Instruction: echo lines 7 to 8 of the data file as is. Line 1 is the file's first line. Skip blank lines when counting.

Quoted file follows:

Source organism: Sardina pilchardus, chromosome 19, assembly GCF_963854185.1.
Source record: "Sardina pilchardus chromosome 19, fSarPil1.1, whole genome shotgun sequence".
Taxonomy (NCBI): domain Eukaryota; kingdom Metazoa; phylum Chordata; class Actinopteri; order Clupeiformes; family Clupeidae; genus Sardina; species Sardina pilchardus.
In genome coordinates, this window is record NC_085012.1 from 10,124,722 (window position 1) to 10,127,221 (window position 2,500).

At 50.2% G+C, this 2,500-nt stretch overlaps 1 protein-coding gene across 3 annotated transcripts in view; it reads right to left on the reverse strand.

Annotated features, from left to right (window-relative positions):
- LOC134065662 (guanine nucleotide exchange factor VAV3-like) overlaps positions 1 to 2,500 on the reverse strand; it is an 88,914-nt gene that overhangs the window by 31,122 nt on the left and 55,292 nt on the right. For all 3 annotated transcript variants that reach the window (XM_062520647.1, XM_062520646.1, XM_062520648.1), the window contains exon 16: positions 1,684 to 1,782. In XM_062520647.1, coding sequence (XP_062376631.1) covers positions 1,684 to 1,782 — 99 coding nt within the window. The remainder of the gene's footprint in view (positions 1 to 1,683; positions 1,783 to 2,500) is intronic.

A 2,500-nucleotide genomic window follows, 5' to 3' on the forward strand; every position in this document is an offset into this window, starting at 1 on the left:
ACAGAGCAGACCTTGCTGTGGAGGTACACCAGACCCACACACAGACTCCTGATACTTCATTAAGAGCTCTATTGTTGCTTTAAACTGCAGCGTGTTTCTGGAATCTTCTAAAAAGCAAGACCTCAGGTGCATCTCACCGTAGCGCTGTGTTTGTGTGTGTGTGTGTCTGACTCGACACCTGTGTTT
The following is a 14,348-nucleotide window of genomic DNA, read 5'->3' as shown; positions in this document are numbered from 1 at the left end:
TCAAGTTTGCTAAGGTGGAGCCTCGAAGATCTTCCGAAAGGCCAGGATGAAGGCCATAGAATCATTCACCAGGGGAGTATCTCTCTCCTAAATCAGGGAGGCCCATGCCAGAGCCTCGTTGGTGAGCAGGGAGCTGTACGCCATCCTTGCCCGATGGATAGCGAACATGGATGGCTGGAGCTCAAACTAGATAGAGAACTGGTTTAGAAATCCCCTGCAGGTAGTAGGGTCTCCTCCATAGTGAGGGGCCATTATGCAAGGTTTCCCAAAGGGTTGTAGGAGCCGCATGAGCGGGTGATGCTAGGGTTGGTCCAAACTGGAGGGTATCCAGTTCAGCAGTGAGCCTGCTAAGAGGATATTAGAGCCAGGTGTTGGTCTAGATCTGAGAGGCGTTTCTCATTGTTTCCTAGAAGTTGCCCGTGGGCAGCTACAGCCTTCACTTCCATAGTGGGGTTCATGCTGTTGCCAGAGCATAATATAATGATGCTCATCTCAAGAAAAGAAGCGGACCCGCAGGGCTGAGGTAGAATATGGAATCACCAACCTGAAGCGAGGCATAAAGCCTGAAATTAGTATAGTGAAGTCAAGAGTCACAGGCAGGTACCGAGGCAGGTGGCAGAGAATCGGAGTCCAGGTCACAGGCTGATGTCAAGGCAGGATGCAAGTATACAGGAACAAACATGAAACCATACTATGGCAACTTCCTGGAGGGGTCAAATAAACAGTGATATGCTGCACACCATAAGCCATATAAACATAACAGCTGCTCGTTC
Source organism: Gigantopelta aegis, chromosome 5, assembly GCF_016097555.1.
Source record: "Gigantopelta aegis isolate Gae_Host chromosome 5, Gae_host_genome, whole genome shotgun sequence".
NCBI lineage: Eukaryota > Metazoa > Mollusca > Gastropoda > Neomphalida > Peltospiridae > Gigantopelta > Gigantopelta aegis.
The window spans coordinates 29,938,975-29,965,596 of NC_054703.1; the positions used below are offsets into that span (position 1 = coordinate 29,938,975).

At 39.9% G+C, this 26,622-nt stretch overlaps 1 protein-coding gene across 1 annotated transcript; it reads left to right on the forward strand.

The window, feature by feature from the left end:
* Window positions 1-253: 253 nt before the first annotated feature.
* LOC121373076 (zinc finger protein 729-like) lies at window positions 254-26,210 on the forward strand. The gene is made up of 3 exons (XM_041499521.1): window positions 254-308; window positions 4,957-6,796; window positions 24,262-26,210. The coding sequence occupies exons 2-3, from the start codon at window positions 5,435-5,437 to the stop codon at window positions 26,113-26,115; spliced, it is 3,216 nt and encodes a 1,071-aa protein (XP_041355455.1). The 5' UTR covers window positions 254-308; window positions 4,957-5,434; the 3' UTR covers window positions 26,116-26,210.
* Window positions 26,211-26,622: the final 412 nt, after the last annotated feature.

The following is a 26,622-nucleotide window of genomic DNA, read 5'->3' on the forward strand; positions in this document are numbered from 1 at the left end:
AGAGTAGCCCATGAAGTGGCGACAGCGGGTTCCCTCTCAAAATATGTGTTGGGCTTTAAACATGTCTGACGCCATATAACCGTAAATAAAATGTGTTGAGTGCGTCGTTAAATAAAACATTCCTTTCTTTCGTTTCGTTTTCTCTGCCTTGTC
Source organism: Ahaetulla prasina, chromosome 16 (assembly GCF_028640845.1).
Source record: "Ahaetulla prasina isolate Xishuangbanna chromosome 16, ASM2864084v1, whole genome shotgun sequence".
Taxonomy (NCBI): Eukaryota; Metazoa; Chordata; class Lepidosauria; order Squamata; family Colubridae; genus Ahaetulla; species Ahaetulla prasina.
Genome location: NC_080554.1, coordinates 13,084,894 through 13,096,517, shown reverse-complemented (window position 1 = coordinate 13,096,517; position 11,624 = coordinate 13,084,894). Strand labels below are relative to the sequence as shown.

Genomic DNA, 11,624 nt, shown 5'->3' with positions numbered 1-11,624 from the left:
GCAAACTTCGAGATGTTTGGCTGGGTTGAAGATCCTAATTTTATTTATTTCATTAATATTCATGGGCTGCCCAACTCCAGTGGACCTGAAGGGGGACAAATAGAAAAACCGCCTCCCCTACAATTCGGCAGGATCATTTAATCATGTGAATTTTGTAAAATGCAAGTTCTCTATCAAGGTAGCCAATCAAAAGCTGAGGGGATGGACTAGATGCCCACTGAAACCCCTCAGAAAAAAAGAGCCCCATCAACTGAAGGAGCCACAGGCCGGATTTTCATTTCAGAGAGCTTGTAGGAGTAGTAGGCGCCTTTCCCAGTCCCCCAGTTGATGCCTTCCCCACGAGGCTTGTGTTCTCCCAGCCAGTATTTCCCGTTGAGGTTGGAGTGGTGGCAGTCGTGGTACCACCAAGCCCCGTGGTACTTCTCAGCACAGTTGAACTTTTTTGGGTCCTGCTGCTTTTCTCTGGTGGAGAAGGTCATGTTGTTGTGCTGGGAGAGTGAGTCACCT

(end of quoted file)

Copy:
- LOC134065662 (guanine nucleotide exchange factor VAV3-like) overlaps positions 1 to 2,500 on the reverse strand; it is an 88,914-nt gene that overhangs the window by 31,122 nt on the left and 55,292 nt on the right. For all 3 annotated transcript variants that reach the window (XM_062520647.1, XM_062520646.1, XM_062520648.1), the window contains exon 16: positions 1,684 to 1,782. In XM_062520647.1, coding sequence (XP_062376631.1) covers positions 1,684 to 1,782 — 99 coding nt within the window. The remainder of the gene's footprint in view (positions 1 to 1,683; positions 1,783 to 2,500) is intronic.

A 2,500-nucleotide genomic window follows, 5' to 3' on the forward strand; every position in this document is an offset into this window, starting at 1 on the left: